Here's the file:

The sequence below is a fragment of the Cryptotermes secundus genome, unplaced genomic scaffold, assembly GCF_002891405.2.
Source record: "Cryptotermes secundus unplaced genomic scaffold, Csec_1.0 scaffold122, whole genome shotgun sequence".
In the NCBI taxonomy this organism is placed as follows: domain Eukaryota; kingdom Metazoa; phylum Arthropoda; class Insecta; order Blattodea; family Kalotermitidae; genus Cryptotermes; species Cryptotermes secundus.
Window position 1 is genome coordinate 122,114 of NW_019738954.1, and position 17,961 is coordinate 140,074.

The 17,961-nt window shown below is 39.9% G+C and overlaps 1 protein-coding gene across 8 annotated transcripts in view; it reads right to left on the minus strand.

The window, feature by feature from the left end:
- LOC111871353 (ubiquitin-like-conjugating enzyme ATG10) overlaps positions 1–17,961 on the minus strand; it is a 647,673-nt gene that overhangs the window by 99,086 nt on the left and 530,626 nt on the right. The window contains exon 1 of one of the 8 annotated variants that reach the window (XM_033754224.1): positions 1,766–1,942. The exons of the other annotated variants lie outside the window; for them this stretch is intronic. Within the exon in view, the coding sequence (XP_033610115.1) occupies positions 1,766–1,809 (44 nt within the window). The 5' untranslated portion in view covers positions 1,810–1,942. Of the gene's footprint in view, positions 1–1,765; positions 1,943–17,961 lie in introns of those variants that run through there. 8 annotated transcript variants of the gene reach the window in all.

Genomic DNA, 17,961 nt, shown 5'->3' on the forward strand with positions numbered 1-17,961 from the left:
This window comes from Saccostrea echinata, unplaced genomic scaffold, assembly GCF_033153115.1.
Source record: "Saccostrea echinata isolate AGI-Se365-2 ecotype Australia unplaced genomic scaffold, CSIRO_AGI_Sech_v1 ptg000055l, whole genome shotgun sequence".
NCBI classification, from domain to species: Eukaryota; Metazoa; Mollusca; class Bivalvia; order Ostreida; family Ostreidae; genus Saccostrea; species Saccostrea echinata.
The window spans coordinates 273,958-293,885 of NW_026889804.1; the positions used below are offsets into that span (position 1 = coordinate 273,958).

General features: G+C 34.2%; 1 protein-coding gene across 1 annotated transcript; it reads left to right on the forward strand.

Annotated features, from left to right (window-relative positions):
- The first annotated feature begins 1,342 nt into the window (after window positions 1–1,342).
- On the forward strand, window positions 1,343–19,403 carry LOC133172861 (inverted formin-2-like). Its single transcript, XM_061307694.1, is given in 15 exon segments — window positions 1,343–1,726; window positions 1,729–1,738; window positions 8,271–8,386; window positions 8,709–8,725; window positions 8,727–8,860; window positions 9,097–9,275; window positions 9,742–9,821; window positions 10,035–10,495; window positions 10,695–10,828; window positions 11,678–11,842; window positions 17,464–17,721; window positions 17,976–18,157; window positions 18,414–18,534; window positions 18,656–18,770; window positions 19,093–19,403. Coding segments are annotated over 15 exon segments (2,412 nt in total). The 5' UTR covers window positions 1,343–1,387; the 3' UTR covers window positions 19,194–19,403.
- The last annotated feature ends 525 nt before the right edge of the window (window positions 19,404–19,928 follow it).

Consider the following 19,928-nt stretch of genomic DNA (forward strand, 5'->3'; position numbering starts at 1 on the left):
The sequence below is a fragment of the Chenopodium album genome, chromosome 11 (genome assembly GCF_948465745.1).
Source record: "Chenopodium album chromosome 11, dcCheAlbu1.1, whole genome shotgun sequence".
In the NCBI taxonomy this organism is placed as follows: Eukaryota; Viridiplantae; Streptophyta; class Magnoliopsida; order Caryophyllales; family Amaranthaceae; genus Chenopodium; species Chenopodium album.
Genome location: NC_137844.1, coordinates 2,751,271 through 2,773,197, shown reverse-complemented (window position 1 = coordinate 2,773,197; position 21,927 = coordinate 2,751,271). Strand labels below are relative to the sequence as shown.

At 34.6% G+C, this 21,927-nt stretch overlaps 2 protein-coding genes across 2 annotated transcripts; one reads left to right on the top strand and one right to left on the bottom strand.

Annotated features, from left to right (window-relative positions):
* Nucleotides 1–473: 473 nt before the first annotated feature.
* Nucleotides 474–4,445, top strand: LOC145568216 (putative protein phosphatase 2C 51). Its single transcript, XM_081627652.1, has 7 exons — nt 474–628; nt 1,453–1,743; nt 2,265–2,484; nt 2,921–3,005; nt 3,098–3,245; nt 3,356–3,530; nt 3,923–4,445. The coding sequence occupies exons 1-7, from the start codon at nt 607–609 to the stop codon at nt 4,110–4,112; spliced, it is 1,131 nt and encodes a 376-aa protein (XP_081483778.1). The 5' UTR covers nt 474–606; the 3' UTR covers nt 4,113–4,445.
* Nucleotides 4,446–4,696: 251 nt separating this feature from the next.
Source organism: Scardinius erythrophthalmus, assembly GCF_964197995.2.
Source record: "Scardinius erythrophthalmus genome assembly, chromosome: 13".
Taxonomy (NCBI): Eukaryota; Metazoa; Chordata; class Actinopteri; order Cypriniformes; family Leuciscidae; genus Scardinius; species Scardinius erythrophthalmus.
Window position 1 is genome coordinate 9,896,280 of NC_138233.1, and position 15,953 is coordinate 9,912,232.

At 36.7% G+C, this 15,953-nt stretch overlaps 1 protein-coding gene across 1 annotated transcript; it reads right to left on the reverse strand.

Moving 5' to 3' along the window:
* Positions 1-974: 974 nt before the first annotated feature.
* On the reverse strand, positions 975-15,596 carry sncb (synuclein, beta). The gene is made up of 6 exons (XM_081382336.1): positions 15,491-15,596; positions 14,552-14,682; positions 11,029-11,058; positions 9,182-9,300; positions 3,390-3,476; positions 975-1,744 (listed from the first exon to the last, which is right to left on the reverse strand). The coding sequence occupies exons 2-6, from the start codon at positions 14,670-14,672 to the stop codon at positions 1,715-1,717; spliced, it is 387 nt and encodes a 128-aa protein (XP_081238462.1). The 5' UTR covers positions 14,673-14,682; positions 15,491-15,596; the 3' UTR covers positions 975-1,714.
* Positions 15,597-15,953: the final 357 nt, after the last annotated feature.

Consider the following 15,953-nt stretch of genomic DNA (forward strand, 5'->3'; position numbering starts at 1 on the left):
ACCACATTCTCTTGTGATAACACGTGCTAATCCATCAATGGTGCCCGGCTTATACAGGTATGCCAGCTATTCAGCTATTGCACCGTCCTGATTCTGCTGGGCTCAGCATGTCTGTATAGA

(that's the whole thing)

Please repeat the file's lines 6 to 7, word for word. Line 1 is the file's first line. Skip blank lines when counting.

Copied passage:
The window, feature by feature from the left end:
- LOC111871353 (ubiquitin-like-conjugating enzyme ATG10) overlaps positions 1–17,961 on the minus strand; it is a 647,673-nt gene that overhangs the window by 99,086 nt on the left and 530,626 nt on the right. The window contains exon 1 of one of the 8 annotated variants that reach the window (XM_033754224.1): positions 1,766–1,942. The exons of the other annotated variants lie outside the window; for them this stretch is intronic. Within the exon in view, the coding sequence (XP_033610115.1) occupies positions 1,766–1,809 (44 nt within the window). The 5' untranslated portion in view covers positions 1,810–1,942. Of the gene's footprint in view, positions 1–1,765; positions 1,943–17,961 lie in introns of those variants that run through there. 8 annotated transcript variants of the gene reach the window in all.